ANNAPOLIS, MD (May 9, 2003) — Results of tests on Maryland’s white-tailed deer for Chronic Wasting Disease (CWD) have found no sign of the illness in the 304 deer tested announced the Maryland Department of Natural Resources (DNR) Wildlife and Heritage Division. Veterinarians from the Maryland Department of Agriculture and of the United States Department of Agriculture worked with DNR wildlife biologists to collect brain and lymph gland samples during Maryland’s 2002-2003 deer firearm season. Samples were taken from hunter-harvested deer in Allegany, Washington, Frederick, Carroll and Baltimore counties. Additional samples were obtained from managed deer hunts.

The Southeastern Cooperative Wildlife Disease Study (SCWDS) lab located at the University of Georgia School of Veterinary Medicine conducted the testing of the brain and lymph gland samples. The SCWDS internationally known lab processed samples from across the southeastern states.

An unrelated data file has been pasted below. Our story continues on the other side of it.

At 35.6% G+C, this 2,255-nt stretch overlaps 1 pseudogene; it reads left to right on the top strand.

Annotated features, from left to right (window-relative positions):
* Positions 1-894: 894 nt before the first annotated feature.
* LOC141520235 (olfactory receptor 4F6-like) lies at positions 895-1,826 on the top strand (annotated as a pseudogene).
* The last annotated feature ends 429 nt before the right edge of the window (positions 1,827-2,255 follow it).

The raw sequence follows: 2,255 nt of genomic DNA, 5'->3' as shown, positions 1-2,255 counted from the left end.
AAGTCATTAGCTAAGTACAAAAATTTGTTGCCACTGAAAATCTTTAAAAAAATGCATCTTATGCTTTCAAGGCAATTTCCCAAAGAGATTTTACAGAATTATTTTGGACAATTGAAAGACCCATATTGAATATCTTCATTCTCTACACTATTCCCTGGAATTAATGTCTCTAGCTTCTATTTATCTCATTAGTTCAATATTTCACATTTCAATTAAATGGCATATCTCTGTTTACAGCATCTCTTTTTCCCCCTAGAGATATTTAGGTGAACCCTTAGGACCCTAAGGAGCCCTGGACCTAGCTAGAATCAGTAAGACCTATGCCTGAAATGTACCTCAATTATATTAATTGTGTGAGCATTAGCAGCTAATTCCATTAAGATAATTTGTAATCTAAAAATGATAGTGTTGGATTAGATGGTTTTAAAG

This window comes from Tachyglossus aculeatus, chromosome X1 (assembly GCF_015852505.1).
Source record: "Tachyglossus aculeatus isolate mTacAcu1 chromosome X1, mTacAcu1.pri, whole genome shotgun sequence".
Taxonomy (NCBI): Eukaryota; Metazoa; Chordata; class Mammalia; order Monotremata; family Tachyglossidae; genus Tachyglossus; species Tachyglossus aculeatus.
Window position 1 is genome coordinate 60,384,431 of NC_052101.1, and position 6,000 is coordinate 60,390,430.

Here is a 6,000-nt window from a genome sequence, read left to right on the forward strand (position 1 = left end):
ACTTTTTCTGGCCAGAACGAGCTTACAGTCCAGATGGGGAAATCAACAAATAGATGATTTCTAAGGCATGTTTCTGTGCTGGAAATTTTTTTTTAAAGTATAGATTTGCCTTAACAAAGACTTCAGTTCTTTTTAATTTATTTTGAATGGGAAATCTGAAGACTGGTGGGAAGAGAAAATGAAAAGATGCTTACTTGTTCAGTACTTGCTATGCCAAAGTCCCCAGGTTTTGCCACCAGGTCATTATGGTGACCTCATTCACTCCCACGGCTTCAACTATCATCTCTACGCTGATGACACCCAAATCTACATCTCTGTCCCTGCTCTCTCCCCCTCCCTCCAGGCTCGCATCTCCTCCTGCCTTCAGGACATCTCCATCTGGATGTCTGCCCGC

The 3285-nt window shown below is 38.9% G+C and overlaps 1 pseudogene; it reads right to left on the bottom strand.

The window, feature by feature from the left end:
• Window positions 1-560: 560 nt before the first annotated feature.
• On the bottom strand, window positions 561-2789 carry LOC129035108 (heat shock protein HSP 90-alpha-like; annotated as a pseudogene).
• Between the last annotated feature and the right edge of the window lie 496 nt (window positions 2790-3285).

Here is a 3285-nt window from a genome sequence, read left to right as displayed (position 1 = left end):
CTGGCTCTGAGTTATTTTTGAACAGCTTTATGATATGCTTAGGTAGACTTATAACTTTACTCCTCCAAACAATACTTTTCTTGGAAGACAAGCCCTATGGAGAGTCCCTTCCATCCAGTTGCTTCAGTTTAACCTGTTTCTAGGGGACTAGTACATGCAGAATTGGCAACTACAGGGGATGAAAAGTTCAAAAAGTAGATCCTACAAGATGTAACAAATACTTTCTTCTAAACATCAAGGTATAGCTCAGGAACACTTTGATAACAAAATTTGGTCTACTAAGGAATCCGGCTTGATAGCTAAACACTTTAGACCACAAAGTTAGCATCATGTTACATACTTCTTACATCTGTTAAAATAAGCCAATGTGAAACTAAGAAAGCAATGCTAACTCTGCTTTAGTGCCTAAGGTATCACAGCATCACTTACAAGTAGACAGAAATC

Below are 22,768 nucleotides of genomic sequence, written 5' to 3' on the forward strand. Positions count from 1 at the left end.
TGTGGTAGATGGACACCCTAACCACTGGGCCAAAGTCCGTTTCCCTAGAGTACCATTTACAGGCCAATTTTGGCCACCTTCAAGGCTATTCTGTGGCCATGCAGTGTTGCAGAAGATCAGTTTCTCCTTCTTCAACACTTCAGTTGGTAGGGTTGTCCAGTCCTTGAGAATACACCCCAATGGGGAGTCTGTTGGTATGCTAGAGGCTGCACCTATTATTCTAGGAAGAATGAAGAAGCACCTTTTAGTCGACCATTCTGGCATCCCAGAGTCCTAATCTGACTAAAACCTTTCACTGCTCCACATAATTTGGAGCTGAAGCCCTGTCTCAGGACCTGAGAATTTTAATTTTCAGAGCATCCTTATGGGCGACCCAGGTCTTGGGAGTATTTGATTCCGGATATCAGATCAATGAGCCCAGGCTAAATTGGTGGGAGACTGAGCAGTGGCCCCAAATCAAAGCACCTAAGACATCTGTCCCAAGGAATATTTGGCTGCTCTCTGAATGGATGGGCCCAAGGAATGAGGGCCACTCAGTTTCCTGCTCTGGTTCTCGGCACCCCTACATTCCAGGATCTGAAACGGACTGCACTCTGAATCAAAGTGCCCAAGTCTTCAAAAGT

Hunters who cooperated with this survey will receive a postcard that indicates that their harvested white-tailed deer tested negative for CWD. If a hunter contributed a CWD sample to DNR and does not receive a card by the end of May, they may call DNR’s deer biologist, Doug Hotton at 410-543-6595.

CWD is a fatal disease that attacks the brain and spinal cord of deer and elk (cervids). It is believed to be caused by prions, which are modified proteins. CWD is classified as a transmissible spongiform encephalopathy similar to “Mad Cow Disease” in cattle and Scrapie in sheep.

CWD has been confirmed in wild cervids within the following states: Colorado, Wyoming, Nebraska, New Mexico, South Dakota, Wisconsin and Illinois. It has also been found in captive cervids in the following states: Colorado, Wyoming, South Dakota, Montana, Nebraska, Kansas, Oklahoma and Minnesota.

Additional samples of hunter harvested deer will be tested during the 2003-04 deer hunting season. In addition any sick deer reported to DNR that exhibit CWD type clinical symptoms will be tested.

More CWD information is available the DNR Web site at and on The Chronic Wasting Disease Alliance Web site (

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